Electrode slurries are complex, non-Newtonian fluids that are a mixture of solid particles and polymeric binder in a solvent. They are subjected to a wide range of changing shear deformation rates at different stages of the electrode manufacturing process. The ideal slurry has a low viscosity for optimum mixing and coating (high shear rates), but a high enough viscosity for good levelling during drying and to minimize particle settling and agglomeration during storage (low shear rates).

The figure to the right shows the viscosity of an anode slurry under different shear rates on a TA Instruments Discovery Hybrid Rheometer (DHR). The sample was mixed before loading on the rheometer. The measurements were performed from 0.01 to 1000 s-1 at 25˚C using a 40mm parallel plate with solvent trap.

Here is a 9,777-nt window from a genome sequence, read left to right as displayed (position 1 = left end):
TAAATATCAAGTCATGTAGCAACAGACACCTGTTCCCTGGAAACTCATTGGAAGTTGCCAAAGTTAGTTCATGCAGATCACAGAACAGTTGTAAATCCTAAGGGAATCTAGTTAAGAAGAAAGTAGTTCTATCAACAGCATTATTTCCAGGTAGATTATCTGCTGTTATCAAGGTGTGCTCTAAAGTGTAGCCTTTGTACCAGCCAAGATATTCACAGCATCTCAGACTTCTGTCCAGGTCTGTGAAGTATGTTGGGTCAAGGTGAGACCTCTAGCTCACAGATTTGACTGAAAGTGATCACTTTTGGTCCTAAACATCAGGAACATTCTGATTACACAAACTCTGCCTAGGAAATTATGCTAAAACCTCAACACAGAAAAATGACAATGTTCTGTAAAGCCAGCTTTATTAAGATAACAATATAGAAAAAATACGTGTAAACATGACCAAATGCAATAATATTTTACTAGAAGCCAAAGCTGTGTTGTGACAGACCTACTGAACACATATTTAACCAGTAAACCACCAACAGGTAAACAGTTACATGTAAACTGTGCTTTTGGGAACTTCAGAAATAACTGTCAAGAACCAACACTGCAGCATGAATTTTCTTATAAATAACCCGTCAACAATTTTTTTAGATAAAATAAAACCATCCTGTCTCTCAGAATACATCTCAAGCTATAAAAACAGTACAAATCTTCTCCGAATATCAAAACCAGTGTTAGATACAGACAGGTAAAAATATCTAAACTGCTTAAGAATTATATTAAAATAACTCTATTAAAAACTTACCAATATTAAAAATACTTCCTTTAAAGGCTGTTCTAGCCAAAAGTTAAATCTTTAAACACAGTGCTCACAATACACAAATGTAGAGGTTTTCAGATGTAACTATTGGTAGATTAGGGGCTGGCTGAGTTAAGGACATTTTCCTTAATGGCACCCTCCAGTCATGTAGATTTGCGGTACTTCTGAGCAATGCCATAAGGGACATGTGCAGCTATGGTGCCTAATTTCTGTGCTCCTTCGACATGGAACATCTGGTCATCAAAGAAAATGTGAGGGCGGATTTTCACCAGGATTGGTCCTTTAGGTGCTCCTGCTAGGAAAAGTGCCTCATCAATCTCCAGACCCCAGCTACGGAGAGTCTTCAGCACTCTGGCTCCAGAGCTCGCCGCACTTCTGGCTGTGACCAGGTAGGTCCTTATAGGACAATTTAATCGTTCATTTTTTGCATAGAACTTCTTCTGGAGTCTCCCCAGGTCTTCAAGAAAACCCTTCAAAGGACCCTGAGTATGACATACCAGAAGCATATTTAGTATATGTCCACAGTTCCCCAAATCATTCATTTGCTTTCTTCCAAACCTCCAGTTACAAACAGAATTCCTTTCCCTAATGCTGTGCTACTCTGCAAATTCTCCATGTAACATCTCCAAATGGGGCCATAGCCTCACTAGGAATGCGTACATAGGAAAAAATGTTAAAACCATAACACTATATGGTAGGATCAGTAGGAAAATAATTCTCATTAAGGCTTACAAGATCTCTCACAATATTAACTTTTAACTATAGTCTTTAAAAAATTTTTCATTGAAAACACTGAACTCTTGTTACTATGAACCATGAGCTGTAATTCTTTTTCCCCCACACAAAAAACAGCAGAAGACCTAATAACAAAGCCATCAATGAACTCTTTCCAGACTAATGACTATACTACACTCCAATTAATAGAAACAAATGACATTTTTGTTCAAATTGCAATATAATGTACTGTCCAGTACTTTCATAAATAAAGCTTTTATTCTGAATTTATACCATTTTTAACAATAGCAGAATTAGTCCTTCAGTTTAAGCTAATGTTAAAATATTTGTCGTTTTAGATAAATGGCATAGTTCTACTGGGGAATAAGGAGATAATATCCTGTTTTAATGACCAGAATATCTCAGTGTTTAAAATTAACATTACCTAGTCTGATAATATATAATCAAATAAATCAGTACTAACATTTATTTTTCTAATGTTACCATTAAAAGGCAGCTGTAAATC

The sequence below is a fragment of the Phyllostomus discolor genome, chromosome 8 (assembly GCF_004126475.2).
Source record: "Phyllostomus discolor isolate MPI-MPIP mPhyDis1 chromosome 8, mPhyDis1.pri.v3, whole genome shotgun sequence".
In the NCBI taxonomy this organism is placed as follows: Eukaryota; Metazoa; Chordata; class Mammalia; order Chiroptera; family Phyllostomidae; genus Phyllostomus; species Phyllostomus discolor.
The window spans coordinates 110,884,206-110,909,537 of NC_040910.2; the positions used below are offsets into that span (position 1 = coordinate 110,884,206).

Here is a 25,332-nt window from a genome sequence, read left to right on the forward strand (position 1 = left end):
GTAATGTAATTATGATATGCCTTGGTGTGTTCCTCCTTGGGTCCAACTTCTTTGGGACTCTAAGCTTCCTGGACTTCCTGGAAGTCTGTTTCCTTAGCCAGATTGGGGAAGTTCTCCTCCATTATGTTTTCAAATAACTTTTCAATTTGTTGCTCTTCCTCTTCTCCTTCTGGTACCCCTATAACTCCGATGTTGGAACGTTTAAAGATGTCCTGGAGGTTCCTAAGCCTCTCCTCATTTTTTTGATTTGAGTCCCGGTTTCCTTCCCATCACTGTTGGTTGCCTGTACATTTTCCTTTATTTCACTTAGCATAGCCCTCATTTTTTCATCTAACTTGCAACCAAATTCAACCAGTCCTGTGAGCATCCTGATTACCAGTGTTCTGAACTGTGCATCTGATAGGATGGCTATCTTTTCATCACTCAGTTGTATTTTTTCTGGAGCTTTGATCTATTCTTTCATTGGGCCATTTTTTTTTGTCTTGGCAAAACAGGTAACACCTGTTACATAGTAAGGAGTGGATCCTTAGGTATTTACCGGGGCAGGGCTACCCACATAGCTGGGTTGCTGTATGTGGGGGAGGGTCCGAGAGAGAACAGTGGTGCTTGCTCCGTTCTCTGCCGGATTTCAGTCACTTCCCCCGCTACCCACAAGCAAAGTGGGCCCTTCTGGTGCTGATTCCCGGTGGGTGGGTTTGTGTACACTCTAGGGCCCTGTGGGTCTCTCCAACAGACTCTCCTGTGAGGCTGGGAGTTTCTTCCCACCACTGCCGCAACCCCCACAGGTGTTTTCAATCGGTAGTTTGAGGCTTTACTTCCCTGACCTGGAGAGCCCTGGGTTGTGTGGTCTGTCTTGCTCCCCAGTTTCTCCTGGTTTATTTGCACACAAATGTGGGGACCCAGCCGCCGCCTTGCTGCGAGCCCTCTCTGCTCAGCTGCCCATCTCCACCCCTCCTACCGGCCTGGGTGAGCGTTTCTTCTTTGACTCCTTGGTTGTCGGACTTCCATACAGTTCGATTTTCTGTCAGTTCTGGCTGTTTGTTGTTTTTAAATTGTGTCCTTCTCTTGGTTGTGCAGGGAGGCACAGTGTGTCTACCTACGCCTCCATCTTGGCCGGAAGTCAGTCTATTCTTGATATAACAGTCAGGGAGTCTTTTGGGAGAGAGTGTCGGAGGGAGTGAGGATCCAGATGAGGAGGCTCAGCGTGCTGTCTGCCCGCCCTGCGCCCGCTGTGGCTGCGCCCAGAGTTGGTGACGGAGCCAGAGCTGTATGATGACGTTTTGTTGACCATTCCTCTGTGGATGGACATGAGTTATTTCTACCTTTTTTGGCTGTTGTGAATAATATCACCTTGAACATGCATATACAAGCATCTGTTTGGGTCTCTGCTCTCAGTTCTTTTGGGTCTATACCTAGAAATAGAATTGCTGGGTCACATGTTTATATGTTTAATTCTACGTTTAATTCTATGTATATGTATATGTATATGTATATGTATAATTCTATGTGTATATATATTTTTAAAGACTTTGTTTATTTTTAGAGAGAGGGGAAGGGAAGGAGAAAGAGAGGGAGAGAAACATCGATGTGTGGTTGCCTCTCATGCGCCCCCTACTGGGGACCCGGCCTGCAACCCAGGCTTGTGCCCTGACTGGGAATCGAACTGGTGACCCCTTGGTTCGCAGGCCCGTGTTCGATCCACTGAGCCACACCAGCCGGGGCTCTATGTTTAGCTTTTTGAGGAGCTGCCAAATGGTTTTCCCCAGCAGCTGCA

The data in the figure shows the viscosity of the slurry as measured over 5 decades of shear rates. The Advanced Drag Cup Motor technology of the DHR allows for the measurement to be performed in less than 20 minutes with a direct readout of the viscosity. Initially, under low shear rates which simulate storage conditions, the viscosity is high to prevent settling and reduce the energy of mixing prior to coating. The low torque sensitivity of the DHR ensures accurate, repeatable measurements in this low shear rate region, providing greater confidence in the data.

As the shear rate increases, the slurry exhibits a typical shear-thinning behavior where the viscosity of the slurry decreases by almost a decade. This is important to ensure that the slurries can be mixed efficiently and have the right amount of flowability when applied onto the substrate.

The slurry rheology continues to play a critical role in the film-formation stage (a low shear rate process) where the rate of viscosity increase (known as thixotropy) ensures the levelling of the coatings. This is especially critical when electrodes with high coat weight for higher energy density are desired.